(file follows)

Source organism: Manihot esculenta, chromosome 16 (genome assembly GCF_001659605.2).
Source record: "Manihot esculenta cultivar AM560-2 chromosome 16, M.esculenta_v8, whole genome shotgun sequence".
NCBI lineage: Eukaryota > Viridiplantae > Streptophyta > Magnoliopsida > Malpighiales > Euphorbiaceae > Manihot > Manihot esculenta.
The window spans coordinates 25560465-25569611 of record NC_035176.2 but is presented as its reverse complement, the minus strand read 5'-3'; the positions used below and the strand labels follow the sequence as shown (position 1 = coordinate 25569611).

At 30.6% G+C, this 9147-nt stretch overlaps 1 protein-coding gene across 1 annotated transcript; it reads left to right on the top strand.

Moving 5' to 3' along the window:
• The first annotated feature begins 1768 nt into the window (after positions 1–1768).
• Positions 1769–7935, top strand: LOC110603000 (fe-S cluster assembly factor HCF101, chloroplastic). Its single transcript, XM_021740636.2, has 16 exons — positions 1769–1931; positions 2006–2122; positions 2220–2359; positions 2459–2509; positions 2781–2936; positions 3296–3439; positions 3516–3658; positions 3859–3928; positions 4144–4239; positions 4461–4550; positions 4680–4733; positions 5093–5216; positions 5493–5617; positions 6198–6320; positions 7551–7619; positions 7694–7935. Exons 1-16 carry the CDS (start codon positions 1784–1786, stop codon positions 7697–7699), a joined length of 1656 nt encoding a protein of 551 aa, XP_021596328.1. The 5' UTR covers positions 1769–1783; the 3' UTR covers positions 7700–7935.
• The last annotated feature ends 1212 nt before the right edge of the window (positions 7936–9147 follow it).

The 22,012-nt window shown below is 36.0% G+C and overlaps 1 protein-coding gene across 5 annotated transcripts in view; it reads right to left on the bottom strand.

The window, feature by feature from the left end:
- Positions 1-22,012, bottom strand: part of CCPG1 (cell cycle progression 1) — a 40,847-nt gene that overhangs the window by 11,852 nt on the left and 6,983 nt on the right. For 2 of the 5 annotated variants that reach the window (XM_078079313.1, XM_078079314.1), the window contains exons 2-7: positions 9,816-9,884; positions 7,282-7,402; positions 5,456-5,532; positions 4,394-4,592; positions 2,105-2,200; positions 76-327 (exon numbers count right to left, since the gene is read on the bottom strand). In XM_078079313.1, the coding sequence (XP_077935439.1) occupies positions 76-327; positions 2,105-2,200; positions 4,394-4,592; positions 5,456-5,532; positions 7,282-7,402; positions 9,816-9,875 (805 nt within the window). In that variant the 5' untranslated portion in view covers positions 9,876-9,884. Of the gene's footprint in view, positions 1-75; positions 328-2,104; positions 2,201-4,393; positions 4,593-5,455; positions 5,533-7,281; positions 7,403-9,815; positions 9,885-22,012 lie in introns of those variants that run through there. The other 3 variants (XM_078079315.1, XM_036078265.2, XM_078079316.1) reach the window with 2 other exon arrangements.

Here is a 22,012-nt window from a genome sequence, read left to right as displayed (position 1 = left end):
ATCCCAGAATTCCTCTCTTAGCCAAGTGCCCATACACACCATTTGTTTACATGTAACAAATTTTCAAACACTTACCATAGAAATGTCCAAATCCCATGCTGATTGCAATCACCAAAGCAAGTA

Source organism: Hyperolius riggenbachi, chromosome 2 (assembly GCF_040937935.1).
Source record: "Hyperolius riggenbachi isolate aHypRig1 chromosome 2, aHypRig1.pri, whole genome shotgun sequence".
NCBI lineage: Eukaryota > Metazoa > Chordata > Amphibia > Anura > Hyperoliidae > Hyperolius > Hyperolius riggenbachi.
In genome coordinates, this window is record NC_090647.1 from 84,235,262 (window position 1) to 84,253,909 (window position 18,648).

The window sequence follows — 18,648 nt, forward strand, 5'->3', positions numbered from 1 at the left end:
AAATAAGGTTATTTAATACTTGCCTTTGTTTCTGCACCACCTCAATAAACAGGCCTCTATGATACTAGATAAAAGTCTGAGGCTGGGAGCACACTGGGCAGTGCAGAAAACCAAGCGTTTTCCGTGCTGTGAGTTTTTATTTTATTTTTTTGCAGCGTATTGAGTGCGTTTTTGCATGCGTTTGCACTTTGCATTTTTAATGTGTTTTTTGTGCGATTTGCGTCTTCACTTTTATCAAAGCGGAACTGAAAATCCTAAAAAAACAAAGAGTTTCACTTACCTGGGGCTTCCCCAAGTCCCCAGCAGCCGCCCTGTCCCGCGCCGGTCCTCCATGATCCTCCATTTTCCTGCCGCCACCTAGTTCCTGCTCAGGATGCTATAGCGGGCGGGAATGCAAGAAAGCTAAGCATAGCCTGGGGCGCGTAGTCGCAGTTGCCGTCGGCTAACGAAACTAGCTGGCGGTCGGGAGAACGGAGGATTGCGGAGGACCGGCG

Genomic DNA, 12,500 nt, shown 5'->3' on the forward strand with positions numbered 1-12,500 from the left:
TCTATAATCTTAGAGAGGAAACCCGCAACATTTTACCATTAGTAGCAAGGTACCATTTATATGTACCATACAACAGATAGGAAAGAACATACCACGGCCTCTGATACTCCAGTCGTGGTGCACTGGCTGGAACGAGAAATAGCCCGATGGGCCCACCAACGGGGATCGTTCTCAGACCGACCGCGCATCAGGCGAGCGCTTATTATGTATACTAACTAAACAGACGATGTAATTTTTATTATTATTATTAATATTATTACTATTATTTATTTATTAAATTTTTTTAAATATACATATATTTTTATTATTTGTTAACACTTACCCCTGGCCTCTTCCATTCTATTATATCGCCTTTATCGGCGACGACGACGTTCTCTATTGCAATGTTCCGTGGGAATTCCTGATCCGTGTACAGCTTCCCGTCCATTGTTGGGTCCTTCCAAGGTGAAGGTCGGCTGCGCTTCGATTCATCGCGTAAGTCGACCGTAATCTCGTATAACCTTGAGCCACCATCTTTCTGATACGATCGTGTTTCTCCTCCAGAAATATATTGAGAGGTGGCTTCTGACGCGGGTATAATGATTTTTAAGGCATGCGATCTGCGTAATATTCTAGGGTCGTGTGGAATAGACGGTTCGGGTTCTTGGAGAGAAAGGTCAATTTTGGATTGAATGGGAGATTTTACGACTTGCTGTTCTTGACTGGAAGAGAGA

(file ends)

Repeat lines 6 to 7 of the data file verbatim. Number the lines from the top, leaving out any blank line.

Moving 5' to 3' along the window:
• The first annotated feature begins 1768 nt into the window (after positions 1–1768).